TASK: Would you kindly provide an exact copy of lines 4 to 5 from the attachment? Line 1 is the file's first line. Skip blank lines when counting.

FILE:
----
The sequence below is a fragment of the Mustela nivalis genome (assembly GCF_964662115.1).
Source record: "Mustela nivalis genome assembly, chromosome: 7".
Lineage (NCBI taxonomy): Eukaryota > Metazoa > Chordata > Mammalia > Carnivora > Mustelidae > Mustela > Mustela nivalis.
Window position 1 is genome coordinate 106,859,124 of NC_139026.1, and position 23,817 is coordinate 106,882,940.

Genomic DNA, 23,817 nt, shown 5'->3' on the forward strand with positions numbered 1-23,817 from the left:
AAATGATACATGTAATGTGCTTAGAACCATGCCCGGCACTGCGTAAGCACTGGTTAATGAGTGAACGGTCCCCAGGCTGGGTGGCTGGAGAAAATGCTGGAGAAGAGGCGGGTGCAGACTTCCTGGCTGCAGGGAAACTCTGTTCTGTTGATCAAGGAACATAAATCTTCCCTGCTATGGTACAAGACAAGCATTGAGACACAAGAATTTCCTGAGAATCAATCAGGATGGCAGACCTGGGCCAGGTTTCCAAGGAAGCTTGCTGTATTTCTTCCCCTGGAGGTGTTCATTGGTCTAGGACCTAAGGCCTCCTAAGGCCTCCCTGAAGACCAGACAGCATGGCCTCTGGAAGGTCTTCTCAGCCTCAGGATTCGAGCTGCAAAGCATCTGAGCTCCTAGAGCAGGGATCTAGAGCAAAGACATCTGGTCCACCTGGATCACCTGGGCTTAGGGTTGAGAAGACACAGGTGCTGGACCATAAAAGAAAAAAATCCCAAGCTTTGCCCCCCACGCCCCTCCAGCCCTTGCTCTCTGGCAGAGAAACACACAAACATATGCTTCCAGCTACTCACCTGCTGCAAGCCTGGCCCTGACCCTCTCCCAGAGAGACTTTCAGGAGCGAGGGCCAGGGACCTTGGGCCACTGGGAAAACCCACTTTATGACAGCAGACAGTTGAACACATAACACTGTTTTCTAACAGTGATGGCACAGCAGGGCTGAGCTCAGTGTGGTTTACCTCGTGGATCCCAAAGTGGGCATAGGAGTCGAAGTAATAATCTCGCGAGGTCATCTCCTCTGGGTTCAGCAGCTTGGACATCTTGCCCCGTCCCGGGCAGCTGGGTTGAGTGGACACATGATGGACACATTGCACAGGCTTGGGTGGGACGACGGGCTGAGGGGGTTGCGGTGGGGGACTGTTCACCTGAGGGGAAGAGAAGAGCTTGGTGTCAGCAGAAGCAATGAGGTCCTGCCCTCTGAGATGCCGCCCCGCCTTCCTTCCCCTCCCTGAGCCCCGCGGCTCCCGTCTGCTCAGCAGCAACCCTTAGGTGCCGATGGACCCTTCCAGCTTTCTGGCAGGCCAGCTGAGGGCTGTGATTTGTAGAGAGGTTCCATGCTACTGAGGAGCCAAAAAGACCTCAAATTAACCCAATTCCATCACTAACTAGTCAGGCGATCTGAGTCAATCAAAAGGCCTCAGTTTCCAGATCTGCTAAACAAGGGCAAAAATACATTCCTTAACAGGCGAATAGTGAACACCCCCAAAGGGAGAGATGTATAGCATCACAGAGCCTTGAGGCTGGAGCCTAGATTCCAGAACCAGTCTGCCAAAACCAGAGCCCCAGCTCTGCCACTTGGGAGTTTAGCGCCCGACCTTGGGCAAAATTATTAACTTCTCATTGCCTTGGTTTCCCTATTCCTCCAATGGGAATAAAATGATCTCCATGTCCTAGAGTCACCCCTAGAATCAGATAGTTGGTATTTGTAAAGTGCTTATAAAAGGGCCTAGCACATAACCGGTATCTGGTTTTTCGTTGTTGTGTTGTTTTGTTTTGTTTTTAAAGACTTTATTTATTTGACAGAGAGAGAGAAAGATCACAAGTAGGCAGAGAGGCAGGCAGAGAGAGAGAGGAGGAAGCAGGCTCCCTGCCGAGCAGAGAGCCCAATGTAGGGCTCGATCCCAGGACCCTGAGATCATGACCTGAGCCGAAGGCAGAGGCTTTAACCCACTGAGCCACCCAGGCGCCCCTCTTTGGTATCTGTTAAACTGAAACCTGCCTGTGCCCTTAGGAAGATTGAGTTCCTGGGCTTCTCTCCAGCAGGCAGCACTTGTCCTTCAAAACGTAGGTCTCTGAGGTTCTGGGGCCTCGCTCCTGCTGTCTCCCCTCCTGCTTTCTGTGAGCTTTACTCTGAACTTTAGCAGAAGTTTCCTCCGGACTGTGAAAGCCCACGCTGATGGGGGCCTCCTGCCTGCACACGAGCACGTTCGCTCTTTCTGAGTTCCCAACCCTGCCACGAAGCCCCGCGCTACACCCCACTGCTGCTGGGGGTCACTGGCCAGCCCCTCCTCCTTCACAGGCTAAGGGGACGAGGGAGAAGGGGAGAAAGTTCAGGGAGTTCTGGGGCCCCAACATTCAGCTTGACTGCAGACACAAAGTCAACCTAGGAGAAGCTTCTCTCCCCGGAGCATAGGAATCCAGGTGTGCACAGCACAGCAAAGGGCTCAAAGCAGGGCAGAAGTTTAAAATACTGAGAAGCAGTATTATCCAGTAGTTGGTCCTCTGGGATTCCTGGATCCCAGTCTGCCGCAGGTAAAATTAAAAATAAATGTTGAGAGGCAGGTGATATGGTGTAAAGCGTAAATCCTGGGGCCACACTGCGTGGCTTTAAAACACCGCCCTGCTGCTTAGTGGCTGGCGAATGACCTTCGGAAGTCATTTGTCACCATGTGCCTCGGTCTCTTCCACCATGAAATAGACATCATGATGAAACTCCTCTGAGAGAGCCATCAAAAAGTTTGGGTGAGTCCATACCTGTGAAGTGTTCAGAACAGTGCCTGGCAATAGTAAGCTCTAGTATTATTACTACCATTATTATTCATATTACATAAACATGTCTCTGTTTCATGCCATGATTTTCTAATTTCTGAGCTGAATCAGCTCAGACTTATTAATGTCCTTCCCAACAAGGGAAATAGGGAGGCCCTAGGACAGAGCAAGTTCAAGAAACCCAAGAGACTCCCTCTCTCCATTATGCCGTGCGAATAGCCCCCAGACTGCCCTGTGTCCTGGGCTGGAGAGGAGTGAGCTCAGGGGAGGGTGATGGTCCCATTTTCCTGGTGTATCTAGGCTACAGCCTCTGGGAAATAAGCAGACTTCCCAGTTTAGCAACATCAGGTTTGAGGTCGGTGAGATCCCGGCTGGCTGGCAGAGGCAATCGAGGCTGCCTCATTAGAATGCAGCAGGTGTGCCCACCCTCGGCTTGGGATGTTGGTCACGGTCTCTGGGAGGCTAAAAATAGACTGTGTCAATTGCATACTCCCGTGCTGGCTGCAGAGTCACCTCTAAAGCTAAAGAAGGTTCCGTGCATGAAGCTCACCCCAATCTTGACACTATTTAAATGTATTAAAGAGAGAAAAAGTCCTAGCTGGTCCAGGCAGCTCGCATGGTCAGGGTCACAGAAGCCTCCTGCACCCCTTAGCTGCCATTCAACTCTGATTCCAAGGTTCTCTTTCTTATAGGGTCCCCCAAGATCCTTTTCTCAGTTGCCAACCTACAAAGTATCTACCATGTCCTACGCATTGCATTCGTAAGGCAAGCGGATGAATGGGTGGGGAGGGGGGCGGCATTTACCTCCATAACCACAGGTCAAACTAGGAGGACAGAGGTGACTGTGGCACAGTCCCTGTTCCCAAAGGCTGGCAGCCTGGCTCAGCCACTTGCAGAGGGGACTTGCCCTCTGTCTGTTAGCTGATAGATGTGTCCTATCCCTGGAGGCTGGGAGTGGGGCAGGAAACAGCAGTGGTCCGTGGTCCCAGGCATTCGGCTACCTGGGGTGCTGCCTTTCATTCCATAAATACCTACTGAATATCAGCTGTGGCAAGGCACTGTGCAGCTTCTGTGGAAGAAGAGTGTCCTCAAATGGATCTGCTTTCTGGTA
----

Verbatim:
Window position 1 is genome coordinate 106,859,124 of NC_139026.1, and position 23,817 is coordinate 106,882,940.

Genomic DNA, 23,817 nt, shown 5'->3' on the forward strand with positions numbered 1-23,817 from the left: